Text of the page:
World-unique AI database revolutionises second-hand sorting, here’s how
Textile sorting is moving towards large-scale operations, and those require automation, the initiators explain.
12 Oct 2023

Wargön Innovation is an innovation hub dedicated to creating a circular and sustainable society. It’s about providing support to entrepreneurs, businesses, and public partners striving to develop and promote groundbreaking products, processes, and business models. The hub just secured additional funding from the European Regional Development Fund for a three-year initiative aimed at assisting small and medium-sized businesses in adopting circular business models. 

— As a result, we will be further scaling up our operations throughout the autumn to extend our support to a broader range of participants, says Susanne Eriksson, project manager. She continues:

— By collaborating with us, innovators, business leaders, and academic experts have the opportunity to explore new technologies and methods. These advancements pave the way for circular business models and contribute to a resource-efficient textile and fashion sector.

The hub’s core competencies lie in orchestrating circular processes, leveraging textiles and bio-based materials, and pioneering industrial textile sorting.

— Notably, we’ve established a unique testing and demonstration facility in these areas, enhancing accessibility and driving progress.

Susanne Eriksson has experience working with sustainable materials and adherent process and production technology. She’s also responsible for the project AI for resource-efficient circular fashion, a collaboration with RISE Research Institute of Sweden, ShareTex, and second-hand industry players in Sweden and Switzerland.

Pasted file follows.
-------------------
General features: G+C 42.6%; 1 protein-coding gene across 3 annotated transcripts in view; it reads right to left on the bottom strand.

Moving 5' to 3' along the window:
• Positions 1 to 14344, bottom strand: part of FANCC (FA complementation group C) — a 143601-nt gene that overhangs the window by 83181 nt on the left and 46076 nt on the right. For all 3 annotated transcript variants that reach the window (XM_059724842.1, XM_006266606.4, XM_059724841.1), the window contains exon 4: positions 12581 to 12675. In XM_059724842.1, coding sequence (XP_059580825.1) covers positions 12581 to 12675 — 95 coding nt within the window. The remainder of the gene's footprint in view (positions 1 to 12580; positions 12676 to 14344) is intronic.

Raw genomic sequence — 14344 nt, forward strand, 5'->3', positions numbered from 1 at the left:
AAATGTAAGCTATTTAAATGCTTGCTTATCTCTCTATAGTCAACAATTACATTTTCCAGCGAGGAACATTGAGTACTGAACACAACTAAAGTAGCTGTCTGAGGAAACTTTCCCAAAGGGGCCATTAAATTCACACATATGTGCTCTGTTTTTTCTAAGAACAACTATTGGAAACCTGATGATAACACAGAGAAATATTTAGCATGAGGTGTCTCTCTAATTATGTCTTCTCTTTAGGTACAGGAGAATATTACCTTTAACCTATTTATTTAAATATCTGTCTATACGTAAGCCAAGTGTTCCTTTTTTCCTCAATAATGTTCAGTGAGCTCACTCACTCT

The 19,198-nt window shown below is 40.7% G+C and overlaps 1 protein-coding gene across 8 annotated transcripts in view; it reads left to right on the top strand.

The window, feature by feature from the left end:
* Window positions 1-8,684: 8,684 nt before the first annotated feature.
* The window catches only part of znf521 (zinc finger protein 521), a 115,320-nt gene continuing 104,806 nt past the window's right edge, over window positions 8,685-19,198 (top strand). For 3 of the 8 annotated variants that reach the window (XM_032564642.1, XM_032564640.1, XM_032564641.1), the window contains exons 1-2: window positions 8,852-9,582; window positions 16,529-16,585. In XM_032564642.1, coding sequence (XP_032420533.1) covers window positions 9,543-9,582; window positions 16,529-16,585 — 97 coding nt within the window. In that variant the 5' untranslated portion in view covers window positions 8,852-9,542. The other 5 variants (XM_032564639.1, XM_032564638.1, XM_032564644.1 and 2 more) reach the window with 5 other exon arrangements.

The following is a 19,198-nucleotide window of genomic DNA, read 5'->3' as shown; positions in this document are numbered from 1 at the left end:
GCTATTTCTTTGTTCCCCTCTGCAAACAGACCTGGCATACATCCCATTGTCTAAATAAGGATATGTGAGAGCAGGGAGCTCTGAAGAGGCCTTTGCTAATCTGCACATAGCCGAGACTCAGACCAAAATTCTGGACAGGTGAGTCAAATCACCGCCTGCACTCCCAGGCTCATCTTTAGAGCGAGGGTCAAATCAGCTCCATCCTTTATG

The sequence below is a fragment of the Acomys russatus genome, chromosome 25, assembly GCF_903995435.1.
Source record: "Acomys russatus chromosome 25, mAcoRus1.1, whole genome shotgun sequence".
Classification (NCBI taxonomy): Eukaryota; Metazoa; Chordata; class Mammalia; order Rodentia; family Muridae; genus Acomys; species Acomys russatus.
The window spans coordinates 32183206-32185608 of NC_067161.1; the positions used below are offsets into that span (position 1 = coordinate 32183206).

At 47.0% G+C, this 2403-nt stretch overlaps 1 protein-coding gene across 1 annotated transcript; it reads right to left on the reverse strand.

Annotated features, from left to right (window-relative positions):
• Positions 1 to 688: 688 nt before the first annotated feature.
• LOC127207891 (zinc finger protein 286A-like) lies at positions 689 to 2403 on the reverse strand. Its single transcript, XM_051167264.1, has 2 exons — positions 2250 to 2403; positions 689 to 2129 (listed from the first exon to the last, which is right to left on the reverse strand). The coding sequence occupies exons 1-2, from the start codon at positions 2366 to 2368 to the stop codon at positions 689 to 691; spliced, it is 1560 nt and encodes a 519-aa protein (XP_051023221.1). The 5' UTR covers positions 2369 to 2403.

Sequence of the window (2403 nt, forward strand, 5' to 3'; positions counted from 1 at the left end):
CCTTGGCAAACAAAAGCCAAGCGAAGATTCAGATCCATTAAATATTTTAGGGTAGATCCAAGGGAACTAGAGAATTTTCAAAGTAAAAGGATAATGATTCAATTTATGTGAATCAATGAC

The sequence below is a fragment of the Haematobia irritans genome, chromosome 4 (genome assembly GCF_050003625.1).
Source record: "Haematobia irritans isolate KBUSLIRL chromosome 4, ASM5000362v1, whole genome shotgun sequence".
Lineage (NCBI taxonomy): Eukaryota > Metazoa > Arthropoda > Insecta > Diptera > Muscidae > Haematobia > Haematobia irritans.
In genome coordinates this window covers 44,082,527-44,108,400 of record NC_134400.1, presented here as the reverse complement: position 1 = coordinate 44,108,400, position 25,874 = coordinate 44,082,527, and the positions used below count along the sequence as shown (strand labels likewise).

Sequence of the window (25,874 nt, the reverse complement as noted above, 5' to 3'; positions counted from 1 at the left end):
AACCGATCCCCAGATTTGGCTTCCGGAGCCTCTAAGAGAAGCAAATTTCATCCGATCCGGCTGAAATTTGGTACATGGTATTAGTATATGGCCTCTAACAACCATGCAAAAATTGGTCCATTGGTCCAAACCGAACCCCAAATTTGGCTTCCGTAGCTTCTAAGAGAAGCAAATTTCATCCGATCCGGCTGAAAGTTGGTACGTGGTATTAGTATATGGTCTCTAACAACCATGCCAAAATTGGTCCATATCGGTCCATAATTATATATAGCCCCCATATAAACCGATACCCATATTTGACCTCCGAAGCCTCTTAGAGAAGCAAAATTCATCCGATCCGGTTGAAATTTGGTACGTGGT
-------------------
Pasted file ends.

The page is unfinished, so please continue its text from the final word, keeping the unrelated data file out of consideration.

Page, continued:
— The main purpose is to identify, design, and develop data-driven AI for textile second-hand, with a special focus on automating the sorting process for textile reuse, she explains. The goal is to create an open database of used clothes and then use this for machine learning that can facilitate the work of textile sorters. The overarching objective is to significantly extend the user phase of clothing so that new production is replaced.

— As the initiator and project manager, we have contributed expertise in sorting and valuation of second-hand items, as well as knowledge for designing and testing the AI tool, and work on life cycle analysis. We’ve also been responsible for designing and installing specially designed photo stations.

Wargön Innovation. Photography: Elin Segerlind

The second-hand market is growing rapidly in Europe, but the capacity to collect and sort clothes is severely undersized. At the same time, the European Commission has taken further steps towards a more sustainable and circular textile industry.

— This includes the proposed law suggesting new rules that make producers responsible for the entire life cycle of textile products and therefore obligated to finance collection and sorting that enables reuse and recycling. Part of the solution is a world-unique open AI database for intelligent sorting and valuation of second-hand items developed within our project.

— The sorting capacity in Europe is only sufficient to handle a quarter of what is collected today. The rest is incinerated or ends up in landfills, even though as much as 50 to 75 per cent of the collected textiles are possible to reuse. With the help of smart technology and automation, an efficient and high-tech multi-billion-dollar industry is opening up within the second-hand market.